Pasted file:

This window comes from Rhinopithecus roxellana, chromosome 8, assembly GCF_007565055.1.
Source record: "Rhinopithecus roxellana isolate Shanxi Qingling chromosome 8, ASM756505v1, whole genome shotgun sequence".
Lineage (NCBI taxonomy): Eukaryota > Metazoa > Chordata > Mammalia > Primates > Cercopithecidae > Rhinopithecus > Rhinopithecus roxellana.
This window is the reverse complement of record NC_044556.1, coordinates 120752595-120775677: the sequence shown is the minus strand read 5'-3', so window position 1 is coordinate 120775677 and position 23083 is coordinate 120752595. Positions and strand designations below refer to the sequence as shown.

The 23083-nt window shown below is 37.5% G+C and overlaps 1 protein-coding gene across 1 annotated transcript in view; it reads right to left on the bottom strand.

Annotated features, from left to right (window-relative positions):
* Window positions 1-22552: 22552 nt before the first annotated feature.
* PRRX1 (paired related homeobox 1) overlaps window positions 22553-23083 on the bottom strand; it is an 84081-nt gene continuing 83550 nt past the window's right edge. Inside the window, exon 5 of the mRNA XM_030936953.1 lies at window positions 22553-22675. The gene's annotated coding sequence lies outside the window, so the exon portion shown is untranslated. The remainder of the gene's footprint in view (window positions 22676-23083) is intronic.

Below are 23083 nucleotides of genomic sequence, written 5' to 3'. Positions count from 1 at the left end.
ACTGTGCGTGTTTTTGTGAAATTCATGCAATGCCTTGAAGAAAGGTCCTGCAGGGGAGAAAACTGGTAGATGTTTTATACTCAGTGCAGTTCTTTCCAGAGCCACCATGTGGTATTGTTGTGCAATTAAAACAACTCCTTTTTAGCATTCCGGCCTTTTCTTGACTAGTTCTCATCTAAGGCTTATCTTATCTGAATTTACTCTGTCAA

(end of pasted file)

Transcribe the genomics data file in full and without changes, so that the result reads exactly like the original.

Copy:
This window comes from Rhinopithecus roxellana, chromosome 8, assembly GCF_007565055.1.
Source record: "Rhinopithecus roxellana isolate Shanxi Qingling chromosome 8, ASM756505v1, whole genome shotgun sequence".
Lineage (NCBI taxonomy): Eukaryota > Metazoa > Chordata > Mammalia > Primates > Cercopithecidae > Rhinopithecus > Rhinopithecus roxellana.
This window is the reverse complement of record NC_044556.1, coordinates 120752595-120775677: the sequence shown is the minus strand read 5'-3', so window position 1 is coordinate 120775677 and position 23083 is coordinate 120752595. Positions and strand designations below refer to the sequence as shown.

The 23083-nt window shown below is 37.5% G+C and overlaps 1 protein-coding gene across 1 annotated transcript in view; it reads right to left on the bottom strand.

Annotated features, from left to right (window-relative positions):
* Window positions 1-22552: 22552 nt before the first annotated feature.
* PRRX1 (paired related homeobox 1) overlaps window positions 22553-23083 on the bottom strand; it is an 84081-nt gene continuing 83550 nt past the window's right edge. Inside the window, exon 5 of the mRNA XM_030936953.1 lies at window positions 22553-22675. The gene's annotated coding sequence lies outside the window, so the exon portion shown is untranslated. The remainder of the gene's footprint in view (window positions 22676-23083) is intronic.

Below are 23083 nucleotides of genomic sequence, written 5' to 3'. Positions count from 1 at the left end.
ACTGTGCGTGTTTTTGTGAAATTCATGCAATGCCTTGAAGAAAGGTCCTGCAGGGGAGAAAACTGGTAGATGTTTTATACTCAGTGCAGTTCTTTCCAGAGCCACCATGTGGTATTGTTGTGCAATTAAAACAACTCCTTTTTAGCATTCCGGCCTTTTCTTGACTAGTTCTCATCTAAGGCTTATCTTATCTGAATTTACTCTGTCAA